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Our future, our universe, and other weighty topics

Saturday, June 22, 2013

Mind Linkers: A Science Fiction Story

Mind Linkers: A Science Fiction Story

linked minds

“Damn those robots!” yelled Ed Kapinsky. “It's like we're never going to get another job because of them.”

Ed was with his wife Linda in their apartment. The two of them were both software developers, but Ed hadn't worked in nine months, and Linda hadn't worked in more than a year. They kept applying for jobs, only to find out later that a robot had been hired.

Linda scanned the online job listings once again, and her face lit up.

“Now, this is the job I want,” she said. It was a high-paying government job opening for a programmer to develop software for an exciting new space mission.

“What are the job requirements?” asked Ed.

“They're asking for 5 years of Transcendent Java, 3 years of DB Universe, 4 years of Multi-3D, and 2 years of Self-Learning SQL,” said Linda.

“That's no good,” said Ed. “You have the 5 years of Transcendent Java and the 2 years of Self-Learning SQL, but you don't have the other two job requirements. I'm the one with 3 years of DB Universe and the 4 years of Multi-3D. Too bad we couldn't combine ourselves into a single person, then we could get that job.”

“Wait a second,” said Linda. “Maybe we could.”

“What do you mean?” asked Ed.

“Ed, have you heard about that new medical procedure called mind linking?” asked Linda. “Quite a few couples are having it done. It's been called the ultimate in marital intimacy. They link up the minds of a husband and a wife, by putting a big wire between their brains, a wire that connects their heads.”

“I've heard of it,” said Ed. “But what good would that do us?”

“Don't you see?” asked Linda. “Together we have all the requirements for that dream job. So we can have the mind link operation done, and then we apply for that job as a single applicant. We'll meet all the job requirements, so they'll have to give us the job test. If we ace that, then we've landed the job of our dreams.”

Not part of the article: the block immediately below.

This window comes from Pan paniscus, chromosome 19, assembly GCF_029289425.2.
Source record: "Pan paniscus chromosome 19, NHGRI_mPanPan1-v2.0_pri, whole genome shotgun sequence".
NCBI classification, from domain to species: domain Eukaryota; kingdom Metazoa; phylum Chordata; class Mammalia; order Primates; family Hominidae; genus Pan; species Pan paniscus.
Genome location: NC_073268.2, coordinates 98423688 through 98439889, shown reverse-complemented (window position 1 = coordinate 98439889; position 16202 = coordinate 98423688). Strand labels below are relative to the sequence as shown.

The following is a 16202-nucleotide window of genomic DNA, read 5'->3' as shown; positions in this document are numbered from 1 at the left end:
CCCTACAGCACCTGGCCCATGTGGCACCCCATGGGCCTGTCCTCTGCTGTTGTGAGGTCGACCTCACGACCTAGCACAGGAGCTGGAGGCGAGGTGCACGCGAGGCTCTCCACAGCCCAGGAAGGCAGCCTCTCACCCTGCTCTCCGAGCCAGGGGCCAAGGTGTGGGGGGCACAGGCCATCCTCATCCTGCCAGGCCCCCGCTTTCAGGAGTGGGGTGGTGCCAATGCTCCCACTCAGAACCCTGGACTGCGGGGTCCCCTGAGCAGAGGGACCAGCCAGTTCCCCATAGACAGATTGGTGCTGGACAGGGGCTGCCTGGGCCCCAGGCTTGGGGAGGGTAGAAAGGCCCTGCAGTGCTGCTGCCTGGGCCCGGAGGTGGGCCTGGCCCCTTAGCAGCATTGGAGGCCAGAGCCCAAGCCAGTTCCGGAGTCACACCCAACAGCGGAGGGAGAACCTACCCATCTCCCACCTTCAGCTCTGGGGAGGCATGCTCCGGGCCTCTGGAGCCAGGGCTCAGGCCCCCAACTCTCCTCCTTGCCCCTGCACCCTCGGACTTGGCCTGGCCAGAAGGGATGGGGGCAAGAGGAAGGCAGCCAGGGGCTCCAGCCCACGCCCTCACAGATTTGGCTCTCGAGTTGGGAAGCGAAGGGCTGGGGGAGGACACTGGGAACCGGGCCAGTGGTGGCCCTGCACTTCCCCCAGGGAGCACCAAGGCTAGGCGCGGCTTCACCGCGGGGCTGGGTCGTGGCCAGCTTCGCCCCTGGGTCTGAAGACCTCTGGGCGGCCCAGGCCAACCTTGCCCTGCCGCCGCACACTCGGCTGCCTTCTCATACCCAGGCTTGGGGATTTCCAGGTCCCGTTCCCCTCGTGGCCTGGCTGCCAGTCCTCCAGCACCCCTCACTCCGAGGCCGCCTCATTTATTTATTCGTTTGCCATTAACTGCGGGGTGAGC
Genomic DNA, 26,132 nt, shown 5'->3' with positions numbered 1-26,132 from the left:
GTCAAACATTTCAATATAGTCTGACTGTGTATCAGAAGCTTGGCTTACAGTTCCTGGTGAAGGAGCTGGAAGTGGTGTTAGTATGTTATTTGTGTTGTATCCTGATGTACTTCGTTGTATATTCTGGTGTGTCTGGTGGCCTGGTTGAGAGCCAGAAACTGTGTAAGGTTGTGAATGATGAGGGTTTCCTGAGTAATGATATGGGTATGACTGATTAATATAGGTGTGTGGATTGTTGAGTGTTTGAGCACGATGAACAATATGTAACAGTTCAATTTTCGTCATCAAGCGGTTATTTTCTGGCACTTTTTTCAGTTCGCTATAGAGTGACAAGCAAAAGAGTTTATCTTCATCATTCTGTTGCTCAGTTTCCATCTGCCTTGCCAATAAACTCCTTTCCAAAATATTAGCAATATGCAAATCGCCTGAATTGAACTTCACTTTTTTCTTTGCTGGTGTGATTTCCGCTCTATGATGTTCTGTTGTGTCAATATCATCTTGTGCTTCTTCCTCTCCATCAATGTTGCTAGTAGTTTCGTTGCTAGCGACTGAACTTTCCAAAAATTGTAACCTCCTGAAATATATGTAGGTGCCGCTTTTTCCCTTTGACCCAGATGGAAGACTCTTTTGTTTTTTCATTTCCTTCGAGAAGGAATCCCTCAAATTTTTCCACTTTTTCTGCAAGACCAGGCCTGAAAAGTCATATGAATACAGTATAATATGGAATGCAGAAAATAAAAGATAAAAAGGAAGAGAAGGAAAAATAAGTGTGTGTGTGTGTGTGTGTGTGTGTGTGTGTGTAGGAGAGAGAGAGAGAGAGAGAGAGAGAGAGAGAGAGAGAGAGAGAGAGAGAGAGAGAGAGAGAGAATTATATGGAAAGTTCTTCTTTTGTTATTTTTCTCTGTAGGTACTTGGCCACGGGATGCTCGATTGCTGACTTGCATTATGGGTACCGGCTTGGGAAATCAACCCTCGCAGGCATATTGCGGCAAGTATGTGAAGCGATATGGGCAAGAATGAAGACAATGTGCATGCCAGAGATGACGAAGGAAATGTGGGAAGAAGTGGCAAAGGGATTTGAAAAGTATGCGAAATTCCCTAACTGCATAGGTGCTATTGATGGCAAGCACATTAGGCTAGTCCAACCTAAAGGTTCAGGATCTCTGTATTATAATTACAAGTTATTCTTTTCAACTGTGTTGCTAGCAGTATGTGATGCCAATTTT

Ed had some objections, but Linda was able to overcome them. Her final argument was not based on employment considerations.

“Ed, think of it,” said Linda. “When a man and a woman get married, it's supposed to be a union. But what kind of a union is an ordinary marriage? It's just an agreement to stay together until one side wants a divorce. But when a man and a woman have a mind link operation, that's permanent. There's no way to reverse it. Now that's a commitment. Now that's a union. Now that's intimacy. If you really love me, you should want to take this step forward in our relationship.”

Ed found no way to wriggle out of this arm-twisting, so he agreed that they would have the operation to link their brains.


Ed and Linda woke up on the same hospital bed. The operation had been a success. Their two brains had been permanently linked by a red wire about three feet long. The wire could stretch to be a maximum of about seven feet long.

“Does it work?” asked Ed.

“Don't speak, just think, and let's see if I pick up your thoughts,” said Linda.

I love you, thought Ed.

I love you, too, thought Linda. The mind link worked. They could now share each others thoughts directly.

“Let's see if it works with images,” said Ed. “Let's see if I can see what you are seeing in your mind's eye. Visualize something in your mind.”

Linda thought for a moment, and then visualized the Statue of Liberty.
Ed picked up the image from Linda's mind. The image did not interfere with Ed's vision. Instead, Ed saw a kind of a small, transparent, ghostly image of the Statue of Liberty.

“It works!” exclaimed Ed. “You're thinking of the Statue of Liberty. I can see it.”

The doctors finished doing the final checks on Ed and Linda, and then released the patients. They walked home from the hospital.

On the street Ed saw a young blonde woman wearing a very short pair of shorts. She wore a short halter top which highlighted her abundant breasts, and left her navel exposed. Ed mentally undressed the woman in his mind.